It's essential (if you use an iOS device) to check out Korg's free SyncKontrol App. Connect a sync cable from the headphone out on your iOS device to the Sync In on your master Volca and you can start/stop the sequencer(s), set tempo or add swing.
This last point is important, as there's surprisingly no swing parameter on any of the Volcas. Also, SyncKontrol's swing is pretty jerky at higher percentages (though it's great for making twisted/broken beats) so we hope an improved app or a 'swing mod' might appear!
Based on 'common analogue vintage circuits' (and sounding similar to a Roland TR606), the Beats has six analogue and four PCM sounds.
The kick can be clicky or deep, the hats cut nicely and the snare has a woody tone that can be further bolstered by layering a PCM clap, or increasing 'snap'. Active Step mode is great for odd time signatures/variations whilst Step Jump is fantastic for live fills (hold your finger on any step to loop).
Stutter can also make fills and rolls, gated FX, delays/reverb and bit-crushing/pitch shifting and can be applied globally/ individually then 'motion sequenced'. Muting (press mute+sound) and changing part volume is simple, whilst the PCM sounds have a speed control that can radically alter tone. The only things lacking are a filter and swing.
Inputting notes and beats into the sequencers on the Volcas is done via the 'multi-touch' keyboards (or via MIDI) and it's surprisingly easy to play accurately in the main (way easier than the Monotron/Tribe).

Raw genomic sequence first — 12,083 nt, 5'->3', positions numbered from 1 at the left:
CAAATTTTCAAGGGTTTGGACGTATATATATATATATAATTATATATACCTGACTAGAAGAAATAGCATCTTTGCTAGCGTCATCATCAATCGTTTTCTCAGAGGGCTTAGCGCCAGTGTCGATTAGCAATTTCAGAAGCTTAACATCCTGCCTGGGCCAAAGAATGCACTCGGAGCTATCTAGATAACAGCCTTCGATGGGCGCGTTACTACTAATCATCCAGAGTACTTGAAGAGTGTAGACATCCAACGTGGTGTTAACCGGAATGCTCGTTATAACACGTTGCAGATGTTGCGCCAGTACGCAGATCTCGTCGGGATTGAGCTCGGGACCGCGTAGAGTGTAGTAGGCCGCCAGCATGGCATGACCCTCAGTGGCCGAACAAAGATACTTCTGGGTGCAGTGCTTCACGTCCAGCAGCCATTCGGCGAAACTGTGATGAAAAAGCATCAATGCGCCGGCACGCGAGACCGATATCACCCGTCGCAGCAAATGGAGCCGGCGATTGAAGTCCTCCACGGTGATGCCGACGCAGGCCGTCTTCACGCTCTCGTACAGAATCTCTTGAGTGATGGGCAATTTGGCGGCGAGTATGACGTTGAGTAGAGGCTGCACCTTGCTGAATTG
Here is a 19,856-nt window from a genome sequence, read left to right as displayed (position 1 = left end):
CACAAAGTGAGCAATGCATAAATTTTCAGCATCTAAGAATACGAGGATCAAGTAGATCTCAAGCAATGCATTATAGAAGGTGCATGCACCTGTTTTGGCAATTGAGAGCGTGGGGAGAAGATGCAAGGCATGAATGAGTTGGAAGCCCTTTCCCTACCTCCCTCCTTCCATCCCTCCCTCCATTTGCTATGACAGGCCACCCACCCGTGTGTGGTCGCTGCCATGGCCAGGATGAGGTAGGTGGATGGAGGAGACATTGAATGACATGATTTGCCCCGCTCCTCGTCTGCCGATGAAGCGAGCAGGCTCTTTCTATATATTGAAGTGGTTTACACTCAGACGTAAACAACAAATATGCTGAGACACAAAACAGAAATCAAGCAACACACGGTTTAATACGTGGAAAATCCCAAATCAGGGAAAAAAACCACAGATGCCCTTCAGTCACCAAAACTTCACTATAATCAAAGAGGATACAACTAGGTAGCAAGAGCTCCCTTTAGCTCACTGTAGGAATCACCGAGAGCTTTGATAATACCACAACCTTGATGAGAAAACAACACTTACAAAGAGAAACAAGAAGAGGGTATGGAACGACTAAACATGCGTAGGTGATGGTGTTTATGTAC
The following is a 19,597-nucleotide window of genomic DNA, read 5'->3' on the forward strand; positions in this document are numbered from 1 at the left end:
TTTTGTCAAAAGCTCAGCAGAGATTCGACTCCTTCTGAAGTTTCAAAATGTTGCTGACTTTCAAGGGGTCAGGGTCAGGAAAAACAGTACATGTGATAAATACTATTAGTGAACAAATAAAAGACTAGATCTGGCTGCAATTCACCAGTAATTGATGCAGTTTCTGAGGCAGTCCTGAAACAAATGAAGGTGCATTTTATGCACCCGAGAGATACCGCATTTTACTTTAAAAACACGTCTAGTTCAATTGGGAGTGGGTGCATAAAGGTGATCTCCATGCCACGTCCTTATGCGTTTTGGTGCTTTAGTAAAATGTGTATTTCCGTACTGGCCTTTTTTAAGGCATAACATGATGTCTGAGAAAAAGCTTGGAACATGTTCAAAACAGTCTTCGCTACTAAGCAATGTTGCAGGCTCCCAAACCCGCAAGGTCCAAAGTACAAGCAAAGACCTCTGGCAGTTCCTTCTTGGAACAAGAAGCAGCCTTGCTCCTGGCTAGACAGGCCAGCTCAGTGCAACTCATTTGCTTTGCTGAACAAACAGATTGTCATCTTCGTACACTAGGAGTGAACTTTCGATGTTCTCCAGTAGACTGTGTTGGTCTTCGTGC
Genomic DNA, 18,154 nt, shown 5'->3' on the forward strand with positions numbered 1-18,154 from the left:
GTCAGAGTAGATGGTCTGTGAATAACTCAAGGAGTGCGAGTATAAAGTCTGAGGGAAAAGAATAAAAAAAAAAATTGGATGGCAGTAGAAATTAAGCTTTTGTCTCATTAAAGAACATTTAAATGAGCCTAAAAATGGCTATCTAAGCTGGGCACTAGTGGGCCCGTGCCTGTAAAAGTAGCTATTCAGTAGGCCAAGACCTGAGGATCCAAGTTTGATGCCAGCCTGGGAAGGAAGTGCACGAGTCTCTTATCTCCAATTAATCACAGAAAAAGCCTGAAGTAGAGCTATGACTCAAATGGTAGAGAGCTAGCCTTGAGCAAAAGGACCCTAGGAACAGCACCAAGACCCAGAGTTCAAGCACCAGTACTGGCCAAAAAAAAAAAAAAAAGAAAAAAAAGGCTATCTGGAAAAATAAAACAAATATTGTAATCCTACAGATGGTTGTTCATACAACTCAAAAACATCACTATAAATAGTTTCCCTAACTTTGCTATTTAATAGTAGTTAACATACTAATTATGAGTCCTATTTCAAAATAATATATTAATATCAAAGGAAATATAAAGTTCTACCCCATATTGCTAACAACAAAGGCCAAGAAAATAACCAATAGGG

However, to get the best out of a performance/ sequence (and particularly when playing chords on the Keys) we advise connecting an external MIDI keyboard. The Beats doesn't respond to velocity over MIDI, but all the Volcas react reliably to MIDI note input. Each unit can also have its own MIDI channel but there's no multi-timbrality on any Volca.
Also, in conjunction with the Func button, the keys double as function buttons to access secondary functions and this system works well and is easy to learn. The balance between functionality, ease of use and playability is great and it's amazing how much has been crammed in for the money.
So how does it sound? In a word - great! You have to keep reminding yourself that this costs just £119! Whilst the tiny speaker kicks out a surprising punch you realise how serious the Volca sounds once it's plugged into your studio monitors or a big system. The raw tones are up there sonically with machines costing a lot more.
The one downside here is that the Volca has quite a low-level output, particularly on the Beats and you often need to jack your mixer gain to get it loud enough. This tends to magnify background noise in the circuitry, so you need to be careful with your gain staging. This aside, the lows on the Beats are satisfyingly beefy.
All things considered, Korg has done itself proud and it's set a new benchmark for sound/features at this price point. We can even see the Volca eating into the sales of more expensive synths.
Greet the Beats
The sequencer feels tight and it's perfect for one-man shows, for introducing kids to the fun of production (this writer's daughter went crazy for them!), for live instrumentalists/ vocalists wanting backing machines/ analogue sound modules and for producers that are tight on space but want quality analogue drums without breaking the bank. The modding possibilities are a real bonus and Korg also mentioned to us that it's prototyping a combined case/stand to hold all three Volcas.
Of course at this meagre price there are compromises including no standard MIDI out, no combined/ included PSU(s), no audio in, no swing, no way to copy tracks and no pattern chain.
Regardless, we're really digging Korg's direction right now and we hope it inspires the other big manufacturers to step their games up and get back in touch with what their customers want. These are deservedly going to sell by the boatload and we can only imagine excitedly what Korg has in store around the corner.